Gov. Hochul and de Blasio announced that nearly all women and trans individuals incarcerated at Rikers Island would be transferred to state custody, amid safety and staffing concerns.
Advocates and community leaders expressed concern that Adams’ plans for Rikers Island are unclear. He had said repeatedly that he supports closing the island jail complex, but his comments on how the city would go about that – and whether borough-based jails would be a part of his plan – were described as “intentionally ambiguous,” Tracie Gardner of the Legal Action Center told Politico.
Inmate William Brown was found dead at the Anna M. Cross Center, marking the 16th death at Rikers Island in 2021 – more fatalities than the last two years combined and the most since 2016.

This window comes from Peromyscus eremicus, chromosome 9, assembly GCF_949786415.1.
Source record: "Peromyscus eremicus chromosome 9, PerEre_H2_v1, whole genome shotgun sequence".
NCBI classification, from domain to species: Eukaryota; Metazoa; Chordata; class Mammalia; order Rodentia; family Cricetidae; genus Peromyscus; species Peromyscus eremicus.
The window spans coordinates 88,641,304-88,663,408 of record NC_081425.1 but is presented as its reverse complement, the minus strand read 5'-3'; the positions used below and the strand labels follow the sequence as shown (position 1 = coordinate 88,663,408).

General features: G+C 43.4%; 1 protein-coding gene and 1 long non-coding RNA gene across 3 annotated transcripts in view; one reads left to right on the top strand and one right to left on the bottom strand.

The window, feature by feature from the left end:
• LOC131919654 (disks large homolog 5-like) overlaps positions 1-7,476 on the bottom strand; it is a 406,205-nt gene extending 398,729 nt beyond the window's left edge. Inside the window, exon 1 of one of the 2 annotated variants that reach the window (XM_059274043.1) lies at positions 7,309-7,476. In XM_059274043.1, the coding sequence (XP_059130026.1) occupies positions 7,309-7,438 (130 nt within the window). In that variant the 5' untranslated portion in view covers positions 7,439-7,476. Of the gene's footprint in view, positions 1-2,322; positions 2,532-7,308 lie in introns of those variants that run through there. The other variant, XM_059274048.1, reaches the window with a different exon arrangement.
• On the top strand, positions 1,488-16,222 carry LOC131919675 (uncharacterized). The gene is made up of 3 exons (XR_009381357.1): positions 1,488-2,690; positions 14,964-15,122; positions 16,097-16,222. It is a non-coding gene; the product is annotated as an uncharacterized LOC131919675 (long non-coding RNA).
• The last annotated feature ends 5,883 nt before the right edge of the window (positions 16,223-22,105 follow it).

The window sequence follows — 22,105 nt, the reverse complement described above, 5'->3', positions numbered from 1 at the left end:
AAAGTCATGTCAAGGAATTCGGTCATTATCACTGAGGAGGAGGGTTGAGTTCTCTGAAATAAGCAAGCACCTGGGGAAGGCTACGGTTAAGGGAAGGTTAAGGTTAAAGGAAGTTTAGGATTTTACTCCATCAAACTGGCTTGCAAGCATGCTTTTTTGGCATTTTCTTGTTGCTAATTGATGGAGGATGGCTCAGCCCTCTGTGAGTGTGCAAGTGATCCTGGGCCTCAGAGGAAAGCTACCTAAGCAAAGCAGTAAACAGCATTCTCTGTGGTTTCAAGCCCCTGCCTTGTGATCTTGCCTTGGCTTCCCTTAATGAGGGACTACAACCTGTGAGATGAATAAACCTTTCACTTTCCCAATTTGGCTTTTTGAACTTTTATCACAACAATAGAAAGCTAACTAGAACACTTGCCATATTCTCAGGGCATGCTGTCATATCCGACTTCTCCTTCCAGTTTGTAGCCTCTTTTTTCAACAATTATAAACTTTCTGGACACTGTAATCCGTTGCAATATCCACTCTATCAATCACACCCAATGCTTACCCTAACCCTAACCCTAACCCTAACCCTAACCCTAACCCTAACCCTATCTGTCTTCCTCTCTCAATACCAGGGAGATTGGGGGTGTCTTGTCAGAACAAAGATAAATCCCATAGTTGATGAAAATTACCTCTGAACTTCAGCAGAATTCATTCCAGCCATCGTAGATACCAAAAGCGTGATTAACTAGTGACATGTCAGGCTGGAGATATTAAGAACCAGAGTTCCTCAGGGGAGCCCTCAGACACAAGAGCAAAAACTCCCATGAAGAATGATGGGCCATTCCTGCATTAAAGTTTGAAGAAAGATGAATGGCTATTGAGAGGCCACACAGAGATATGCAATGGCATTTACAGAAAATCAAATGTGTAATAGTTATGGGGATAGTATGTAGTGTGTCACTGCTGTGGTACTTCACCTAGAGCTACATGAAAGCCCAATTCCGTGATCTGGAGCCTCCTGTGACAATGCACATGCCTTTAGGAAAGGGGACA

Adams appointed Louis Molina, chief of the Las Vegas Department of Public Safety, to lead New York City’s jail system as commissioner of the Department of Correction.
Hundreds of inmates staged a days-long hunger strike in protest of abhorrent conditions at the island jail complex, including a lack of heat and hot water in some units, inconsistent medical care, rampant fighting, and issues with security and sanitation.
More than 8,400 inmates missed medical appointments in city jails in February alone, according to city data released in April. That’s up from 1,600 missed appointments in January 2022, what advocates called “further proof that DOC remains unwilling to protect the health and safety of the New Yorkers in its custody,” the Legal Aid Society, Brooklyn Defender Services and Milbank law firm said in a statement “We once again call on the courts, prosecutors, and elected officials to use every avenue to effect immediate decarceration.”
Clarification: This story was updated to clarify that external work had started on the former Manhattan Detention Complex.